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Yet, as she soon realizes, the answer to her questions is bound up in their very formulation. Rumford relies wholly on the mill. Few have questioned the bargain that asked them to trade physical health for economic well-being because nobody has a choice about whether to accept it. The residents’ adversary is too powerful, their need too great. The founder of the Rumford mill, Hugh Chisholm, also co-founded International Paper, which remains the largest paper company in the world. (The Rumford mill has had multiple owners over the years; it was purchased two years ago by ND Paper, a subsidiary of the Chinese conglomerate Nine Dragons.)
The scale of the problem and of the potential malfeasance could not be grander or more terrifying. Toward the end of the book, Arsenault interviews Stephen Lester, the science director at the Center for Health, Environment and Justice, about dioxin. Why, she asks, did nobody seem concerned about the pollutant, when everything she found indicated it was a “critical health issue”? The Environmental Protection Agency doesn’t even list it as a carcinogen. Lester explains that the E.P.A. had performed two studies on dioxin: a cancer risk assessment and one that dealt with other health risks. The former was damning: It determined that “exposure to any amount of dioxin increased the risks of getting cancer,” Arsenault writes. But the agency published these findings only in draft form; when, years later, it released the non-cancer risk assessment, it announced that the cancer risk study was still being finalized. In Lester’s account, the agency has no intention of publishing it. Doing so would be far too explosive: “If the E.P.A. used cancer risk rate data to determine how much dioxin would be allowed in food,” he tells Arsenault, “you wouldn’t be able to buy a McDonald’s hamburger” — nearly all animal products, in other words, contain levels exceeding what would be deemed acceptable.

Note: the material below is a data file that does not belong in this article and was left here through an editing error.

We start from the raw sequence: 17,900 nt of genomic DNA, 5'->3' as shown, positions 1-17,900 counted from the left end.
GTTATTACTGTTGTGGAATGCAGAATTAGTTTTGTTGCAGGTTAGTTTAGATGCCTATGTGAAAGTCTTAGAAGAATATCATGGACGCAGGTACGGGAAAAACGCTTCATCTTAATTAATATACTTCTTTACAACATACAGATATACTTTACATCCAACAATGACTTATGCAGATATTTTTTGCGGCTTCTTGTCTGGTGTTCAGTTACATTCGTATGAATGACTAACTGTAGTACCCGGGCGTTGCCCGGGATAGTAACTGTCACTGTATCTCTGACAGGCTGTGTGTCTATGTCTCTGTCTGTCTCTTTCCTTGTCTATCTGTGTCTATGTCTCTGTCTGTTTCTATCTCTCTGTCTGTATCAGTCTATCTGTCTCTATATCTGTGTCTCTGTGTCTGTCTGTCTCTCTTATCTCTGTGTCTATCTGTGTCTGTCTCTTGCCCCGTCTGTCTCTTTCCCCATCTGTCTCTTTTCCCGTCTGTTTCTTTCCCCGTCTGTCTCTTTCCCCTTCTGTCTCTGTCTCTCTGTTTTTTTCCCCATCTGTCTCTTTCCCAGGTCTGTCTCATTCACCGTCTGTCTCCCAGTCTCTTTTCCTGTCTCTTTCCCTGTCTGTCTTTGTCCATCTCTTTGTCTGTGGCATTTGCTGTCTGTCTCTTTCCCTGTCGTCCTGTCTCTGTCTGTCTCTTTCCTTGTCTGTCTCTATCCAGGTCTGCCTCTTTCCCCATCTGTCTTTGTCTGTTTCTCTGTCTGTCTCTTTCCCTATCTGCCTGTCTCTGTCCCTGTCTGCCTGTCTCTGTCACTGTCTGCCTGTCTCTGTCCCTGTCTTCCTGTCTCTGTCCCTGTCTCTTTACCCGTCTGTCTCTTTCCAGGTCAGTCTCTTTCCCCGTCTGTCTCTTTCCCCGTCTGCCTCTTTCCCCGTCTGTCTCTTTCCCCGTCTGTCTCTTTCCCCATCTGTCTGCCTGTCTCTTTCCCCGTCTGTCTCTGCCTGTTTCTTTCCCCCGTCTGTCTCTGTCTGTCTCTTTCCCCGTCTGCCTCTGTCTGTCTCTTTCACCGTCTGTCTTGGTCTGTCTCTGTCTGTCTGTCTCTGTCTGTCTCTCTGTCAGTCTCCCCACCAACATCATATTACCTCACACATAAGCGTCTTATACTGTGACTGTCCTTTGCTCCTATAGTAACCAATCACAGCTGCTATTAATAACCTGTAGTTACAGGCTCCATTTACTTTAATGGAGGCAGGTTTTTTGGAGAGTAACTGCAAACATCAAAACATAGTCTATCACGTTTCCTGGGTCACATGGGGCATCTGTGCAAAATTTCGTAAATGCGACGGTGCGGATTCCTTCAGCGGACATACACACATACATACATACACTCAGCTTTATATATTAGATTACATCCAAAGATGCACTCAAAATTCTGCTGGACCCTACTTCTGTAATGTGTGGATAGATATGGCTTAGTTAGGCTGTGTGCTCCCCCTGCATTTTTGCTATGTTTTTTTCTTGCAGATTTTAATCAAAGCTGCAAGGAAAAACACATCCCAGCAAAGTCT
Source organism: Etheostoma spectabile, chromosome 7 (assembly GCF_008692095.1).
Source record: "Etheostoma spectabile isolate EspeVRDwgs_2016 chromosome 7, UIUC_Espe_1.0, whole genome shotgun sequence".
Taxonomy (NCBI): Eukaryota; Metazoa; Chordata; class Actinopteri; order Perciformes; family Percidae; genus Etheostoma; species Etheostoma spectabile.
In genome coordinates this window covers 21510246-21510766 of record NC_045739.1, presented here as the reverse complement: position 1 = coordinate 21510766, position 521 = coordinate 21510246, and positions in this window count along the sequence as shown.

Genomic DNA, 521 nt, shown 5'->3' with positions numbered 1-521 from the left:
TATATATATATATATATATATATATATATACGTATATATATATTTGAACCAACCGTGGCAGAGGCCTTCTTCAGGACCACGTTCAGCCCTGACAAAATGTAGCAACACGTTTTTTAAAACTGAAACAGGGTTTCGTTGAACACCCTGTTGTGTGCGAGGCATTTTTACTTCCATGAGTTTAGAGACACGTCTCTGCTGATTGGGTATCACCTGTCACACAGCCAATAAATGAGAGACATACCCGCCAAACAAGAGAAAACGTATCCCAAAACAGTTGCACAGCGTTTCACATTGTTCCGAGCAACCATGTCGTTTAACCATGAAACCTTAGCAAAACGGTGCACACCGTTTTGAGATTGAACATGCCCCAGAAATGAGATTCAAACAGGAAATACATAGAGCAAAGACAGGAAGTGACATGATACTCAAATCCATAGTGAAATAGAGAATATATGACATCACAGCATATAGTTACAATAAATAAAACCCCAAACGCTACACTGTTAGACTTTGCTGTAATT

Is the E.P.A.’s failure to publish the study a smoking gun? Arsenault claims she can’t really say. Because there are so many factors to consider, including other environmental triggers and people’s behavior and family histories, it’s nearly impossible to establish a causal relationship between the mill’s pollution and the incidence of cancer in Rumford. Arsenault comments repeatedly on the intractability of her material. Over the decades, numerous scientific studies in the area were abandoned. She could find no centralized storehouse of data. The evidence she could track down rarely appeared definitive. The book’s penultimate chapter finds her hunkered down in a basement room at the Maine Department of Environmental Protection, frantically scanning a pile of ancient and disorganized files.
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By trade neither a scientist nor a science journalist, Arsenault is candid about her difficulties in making sense of her subject: “There’s no end to what I don’t know, can’t know, can’t translate, won’t ever have the time or capacity to understand,” she laments. But while she questions her wisdom in embarking on the project, she seems never to question the shape of the project itself. Casting her handicap as a virtue, she implies that her struggles demonstrate how hard it is for an ordinary citizen to access reliable information about environmental standards or corporate practices. Furthermore, as she makes clear, her ambition is not merely to reveal facts; she is concerned with human suffering: “How to chart that?”
Arsenault is nothing if not an earnest writer. Yet the stakes are so high that this murkiness about her task — Is she an investigative journalist or a memoirist? And whose story, exactly, is she telling? — is unfortunate. Not treating the book as purely investigatory means she doesn’t have to establish anything definite. Not treating it as pure memoir means she can abandon character and drama as it suits her. I don’t fault her for getting diverted by her family tree, by the illnesses of her neighbors. Their trials deserve to be known. But a story rived by cover-ups and uncertainty is only further muddled by meditations on the uncertain nature of storytelling. We’ll just have to wait for the exposé containing incontrovertible evidence that leads to the lawsuit that finally brings about change.